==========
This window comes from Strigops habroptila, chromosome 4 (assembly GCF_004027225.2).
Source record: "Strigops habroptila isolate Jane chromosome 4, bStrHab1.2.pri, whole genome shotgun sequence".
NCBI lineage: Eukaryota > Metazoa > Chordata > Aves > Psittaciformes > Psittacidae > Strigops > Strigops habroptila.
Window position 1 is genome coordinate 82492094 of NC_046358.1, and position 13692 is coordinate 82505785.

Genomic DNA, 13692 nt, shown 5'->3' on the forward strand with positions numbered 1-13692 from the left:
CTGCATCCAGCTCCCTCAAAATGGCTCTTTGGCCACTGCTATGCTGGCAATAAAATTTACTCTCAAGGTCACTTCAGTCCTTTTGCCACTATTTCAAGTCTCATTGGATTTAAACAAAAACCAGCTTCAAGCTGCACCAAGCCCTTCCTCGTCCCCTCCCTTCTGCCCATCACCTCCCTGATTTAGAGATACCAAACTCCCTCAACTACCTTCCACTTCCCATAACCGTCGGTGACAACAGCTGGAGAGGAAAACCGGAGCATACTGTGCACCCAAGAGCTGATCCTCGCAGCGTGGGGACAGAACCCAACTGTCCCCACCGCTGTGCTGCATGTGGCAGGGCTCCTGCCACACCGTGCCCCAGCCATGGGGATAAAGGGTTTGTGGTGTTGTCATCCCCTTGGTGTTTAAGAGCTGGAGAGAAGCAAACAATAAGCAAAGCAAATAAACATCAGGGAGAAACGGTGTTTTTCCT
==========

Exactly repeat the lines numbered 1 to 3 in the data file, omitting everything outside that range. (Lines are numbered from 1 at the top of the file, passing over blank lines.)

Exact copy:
This window comes from Strigops habroptila, chromosome 4 (assembly GCF_004027225.2).
Source record: "Strigops habroptila isolate Jane chromosome 4, bStrHab1.2.pri, whole genome shotgun sequence".
NCBI lineage: Eukaryota > Metazoa > Chordata > Aves > Psittaciformes > Psittacidae > Strigops > Strigops habroptila.